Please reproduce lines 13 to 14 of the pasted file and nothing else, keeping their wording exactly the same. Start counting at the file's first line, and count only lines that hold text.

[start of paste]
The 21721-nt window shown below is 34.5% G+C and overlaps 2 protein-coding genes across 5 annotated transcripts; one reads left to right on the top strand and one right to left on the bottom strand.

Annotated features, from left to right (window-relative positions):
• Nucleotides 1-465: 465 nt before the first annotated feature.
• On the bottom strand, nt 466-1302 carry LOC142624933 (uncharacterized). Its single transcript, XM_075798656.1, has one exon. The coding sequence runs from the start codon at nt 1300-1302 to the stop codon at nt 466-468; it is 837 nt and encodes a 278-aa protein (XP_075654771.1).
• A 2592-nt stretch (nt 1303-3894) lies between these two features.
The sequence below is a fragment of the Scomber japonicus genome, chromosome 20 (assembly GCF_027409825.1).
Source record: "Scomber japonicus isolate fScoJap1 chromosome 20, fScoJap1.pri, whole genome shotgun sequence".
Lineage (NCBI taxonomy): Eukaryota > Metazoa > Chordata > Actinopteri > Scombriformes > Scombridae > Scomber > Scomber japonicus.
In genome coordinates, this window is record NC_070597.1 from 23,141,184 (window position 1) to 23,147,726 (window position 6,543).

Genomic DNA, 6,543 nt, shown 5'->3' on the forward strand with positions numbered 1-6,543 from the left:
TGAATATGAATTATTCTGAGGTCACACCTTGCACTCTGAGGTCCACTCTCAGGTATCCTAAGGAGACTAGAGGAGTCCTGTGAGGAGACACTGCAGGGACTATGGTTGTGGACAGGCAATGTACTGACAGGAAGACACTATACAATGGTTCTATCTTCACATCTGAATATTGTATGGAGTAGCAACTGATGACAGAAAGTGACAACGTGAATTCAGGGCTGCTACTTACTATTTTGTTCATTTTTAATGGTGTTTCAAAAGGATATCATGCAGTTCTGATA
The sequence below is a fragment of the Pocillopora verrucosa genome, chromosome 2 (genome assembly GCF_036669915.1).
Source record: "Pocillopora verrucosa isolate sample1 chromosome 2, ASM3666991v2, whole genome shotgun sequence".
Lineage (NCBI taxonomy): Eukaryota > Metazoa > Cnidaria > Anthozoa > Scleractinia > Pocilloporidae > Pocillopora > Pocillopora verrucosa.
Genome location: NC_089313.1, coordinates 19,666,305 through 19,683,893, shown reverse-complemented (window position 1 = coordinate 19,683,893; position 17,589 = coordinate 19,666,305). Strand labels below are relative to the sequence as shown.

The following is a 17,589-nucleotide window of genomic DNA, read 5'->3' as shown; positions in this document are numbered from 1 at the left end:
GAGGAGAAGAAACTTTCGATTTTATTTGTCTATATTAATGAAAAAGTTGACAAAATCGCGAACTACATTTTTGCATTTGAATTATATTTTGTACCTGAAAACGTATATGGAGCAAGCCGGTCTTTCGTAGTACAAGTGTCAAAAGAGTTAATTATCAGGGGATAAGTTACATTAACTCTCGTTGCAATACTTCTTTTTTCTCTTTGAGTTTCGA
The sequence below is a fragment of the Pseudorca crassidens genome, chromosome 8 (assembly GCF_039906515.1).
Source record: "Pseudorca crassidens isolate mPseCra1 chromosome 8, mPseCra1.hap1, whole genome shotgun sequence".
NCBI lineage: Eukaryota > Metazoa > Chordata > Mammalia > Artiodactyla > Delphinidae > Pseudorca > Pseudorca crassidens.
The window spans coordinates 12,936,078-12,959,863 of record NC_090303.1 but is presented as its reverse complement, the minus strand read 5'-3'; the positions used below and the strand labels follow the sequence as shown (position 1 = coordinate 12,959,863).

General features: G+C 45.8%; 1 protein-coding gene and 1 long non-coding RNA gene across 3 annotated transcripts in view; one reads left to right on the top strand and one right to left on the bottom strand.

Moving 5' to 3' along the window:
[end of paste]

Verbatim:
Source record: "Pocillopora verrucosa isolate sample1 chromosome 2, ASM3666991v2, whole genome shotgun sequence".
Lineage (NCBI taxonomy): Eukaryota > Metazoa > Cnidaria > Anthozoa > Scleractinia > Pocilloporidae > Pocillopora > Pocillopora verrucosa.